First you boil your sheep

Carding on the machine All aligned Same thing by hand The rolag Feeding the spinning wheel Taking of the yarn A splendid red Various colours
Click on the thumbnails for a larger picture Soldier boy Tommy With his haversack With Clare

Knitting more than his socks

February 2009

Our friend Hilary is a dab hand at all things knitwear. Not only did she manage to repair the sleeve on my pullover, but I would reckon that she has the coveted skill of mending the elbows in grandad cardigans !

At Christmas she was busy knitting socks for portable phones and whilst showing me some of those she also showed me some of the dolls that she has knitted.

Now knitting the things is probably the easy bit because Hilary goes a lot further than merely knitting.

She prepares her own woollen yarns from the raw fleece as well as making many of the dyes that she uses to colour the wool.

Granny and Granda

Granny and Granda

Fascinated - I insisted that she show me how it was all done.

It is all very time consuming, the cost of the materials is the least of it, but in the end when the work is done, the result is something that is unique in its own right.

Even if the pattern is the same, the colours won't be. The dyes made from natural resources (Onion skins make yellows) will never be up to Dulux colour control standards - you just can't get identical onions !

If the wool is to be dyed it needs to be carefully washed beforehand to get rid of the lanolin which prevents the dye from holding.

Whether its natural colour or dyed the fleece has to prepared before it can be spun into yarn.

The first stage is to card the fleece to ensure that the strands of wool are perfectly aligned and this is either done by machine or by hand. The hand cards are easier to clean off than the roller so for smaller batches of coloured wools Hilary says it is quicker to work that way than have to clean off the roller.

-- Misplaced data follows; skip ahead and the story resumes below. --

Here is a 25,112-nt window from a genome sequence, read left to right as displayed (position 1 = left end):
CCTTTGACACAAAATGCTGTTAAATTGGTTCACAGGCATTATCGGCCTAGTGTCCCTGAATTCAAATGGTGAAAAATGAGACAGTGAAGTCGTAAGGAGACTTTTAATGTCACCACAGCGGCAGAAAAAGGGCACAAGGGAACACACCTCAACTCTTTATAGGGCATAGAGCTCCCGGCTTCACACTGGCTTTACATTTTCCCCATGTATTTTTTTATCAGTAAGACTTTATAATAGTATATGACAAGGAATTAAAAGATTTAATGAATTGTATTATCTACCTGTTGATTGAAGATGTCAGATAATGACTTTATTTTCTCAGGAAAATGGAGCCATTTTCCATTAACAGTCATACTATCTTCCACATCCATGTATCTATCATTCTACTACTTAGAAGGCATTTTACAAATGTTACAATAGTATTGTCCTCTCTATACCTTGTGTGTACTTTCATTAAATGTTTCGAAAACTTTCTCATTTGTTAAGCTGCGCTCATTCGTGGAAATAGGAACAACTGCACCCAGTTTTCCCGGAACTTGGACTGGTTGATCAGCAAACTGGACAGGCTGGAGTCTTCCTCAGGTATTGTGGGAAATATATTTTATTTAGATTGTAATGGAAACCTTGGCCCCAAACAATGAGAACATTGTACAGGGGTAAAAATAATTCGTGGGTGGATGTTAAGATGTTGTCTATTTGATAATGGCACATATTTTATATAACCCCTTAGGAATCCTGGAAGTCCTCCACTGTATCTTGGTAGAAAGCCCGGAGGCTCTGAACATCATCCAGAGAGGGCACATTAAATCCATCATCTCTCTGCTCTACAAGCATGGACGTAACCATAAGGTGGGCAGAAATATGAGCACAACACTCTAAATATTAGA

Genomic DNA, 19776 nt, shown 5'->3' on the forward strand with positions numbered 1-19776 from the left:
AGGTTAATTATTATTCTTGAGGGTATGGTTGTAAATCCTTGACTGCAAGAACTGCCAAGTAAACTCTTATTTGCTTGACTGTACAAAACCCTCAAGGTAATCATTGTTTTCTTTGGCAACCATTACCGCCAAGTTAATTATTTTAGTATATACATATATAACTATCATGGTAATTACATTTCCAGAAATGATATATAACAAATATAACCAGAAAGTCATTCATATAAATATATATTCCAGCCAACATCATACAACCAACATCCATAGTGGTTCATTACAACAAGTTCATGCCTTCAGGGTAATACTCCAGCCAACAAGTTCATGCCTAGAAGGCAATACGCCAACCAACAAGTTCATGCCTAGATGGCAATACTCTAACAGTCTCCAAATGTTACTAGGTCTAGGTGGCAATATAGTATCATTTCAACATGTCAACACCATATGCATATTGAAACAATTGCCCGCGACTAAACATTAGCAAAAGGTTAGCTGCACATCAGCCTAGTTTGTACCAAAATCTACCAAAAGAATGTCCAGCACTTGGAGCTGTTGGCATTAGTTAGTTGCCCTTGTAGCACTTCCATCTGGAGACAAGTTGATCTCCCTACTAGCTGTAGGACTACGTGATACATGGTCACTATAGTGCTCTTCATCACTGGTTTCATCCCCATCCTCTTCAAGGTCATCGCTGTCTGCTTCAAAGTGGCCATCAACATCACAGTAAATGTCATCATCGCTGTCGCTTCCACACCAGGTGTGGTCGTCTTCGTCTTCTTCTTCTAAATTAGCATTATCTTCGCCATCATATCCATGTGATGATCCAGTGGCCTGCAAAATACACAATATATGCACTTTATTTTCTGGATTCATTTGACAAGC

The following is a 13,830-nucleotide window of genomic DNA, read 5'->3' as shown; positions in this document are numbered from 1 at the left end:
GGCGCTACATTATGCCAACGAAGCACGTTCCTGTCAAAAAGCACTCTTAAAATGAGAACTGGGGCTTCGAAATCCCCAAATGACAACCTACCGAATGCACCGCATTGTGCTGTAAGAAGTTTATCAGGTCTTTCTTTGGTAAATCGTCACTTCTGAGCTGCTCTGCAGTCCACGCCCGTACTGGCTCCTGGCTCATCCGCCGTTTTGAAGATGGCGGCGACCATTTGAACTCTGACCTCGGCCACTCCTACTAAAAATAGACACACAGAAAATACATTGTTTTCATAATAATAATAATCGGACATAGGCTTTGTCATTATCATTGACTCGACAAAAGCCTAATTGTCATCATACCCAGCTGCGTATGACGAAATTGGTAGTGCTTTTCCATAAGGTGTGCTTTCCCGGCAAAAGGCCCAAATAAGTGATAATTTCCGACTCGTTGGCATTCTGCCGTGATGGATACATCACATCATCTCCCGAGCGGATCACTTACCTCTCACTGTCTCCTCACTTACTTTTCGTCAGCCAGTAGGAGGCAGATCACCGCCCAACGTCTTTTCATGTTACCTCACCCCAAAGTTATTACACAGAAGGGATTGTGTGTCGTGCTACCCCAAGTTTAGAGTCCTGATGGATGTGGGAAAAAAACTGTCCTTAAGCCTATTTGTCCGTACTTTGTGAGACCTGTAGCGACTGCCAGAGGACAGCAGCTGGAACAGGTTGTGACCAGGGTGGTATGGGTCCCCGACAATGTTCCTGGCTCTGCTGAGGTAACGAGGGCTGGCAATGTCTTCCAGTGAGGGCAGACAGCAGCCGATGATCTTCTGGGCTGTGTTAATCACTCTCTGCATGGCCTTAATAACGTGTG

The carded fleece is then carefully rolled into a rolag which is the ball of fleece which she will feed into the spinning wheel to make up the yarn.

It would appear that the secret at this stage is to relax, too tense and you rip the thread. One of the methods of making up the skeins is to use what she described as the Navajo method which involved loops and lots of finger waving. I think the fact it was pouring outside was ancillary as opposed to an effect.

I had suggested that perhaps some of the people that I have out on the battlefields might like something very personal and different as a souvenir and so working from photographs of the uniforms from the First World War, Hilary prepared and dyed the wools with which she created this remarkable soldier of the British Empire.

He is hand knitted from his tin hat down to his puttees and boots, and carries a light haversack.

A new addition has been Clare inspired by the diary of a Canadian Nurse who worked in and around the area where I live.

And, just like the real thing - they are washable !

As you can see though her talents don't stop there. From grannies and grandas to phone socks and pullovers Hilary can make them all.

If you are looking for an exceptional present that won't cost the earth - just a continent or two - then get in touch.

Nurse and soldier

See also

The gardening continues

Festive Season 2008

Heritage Weekend 2008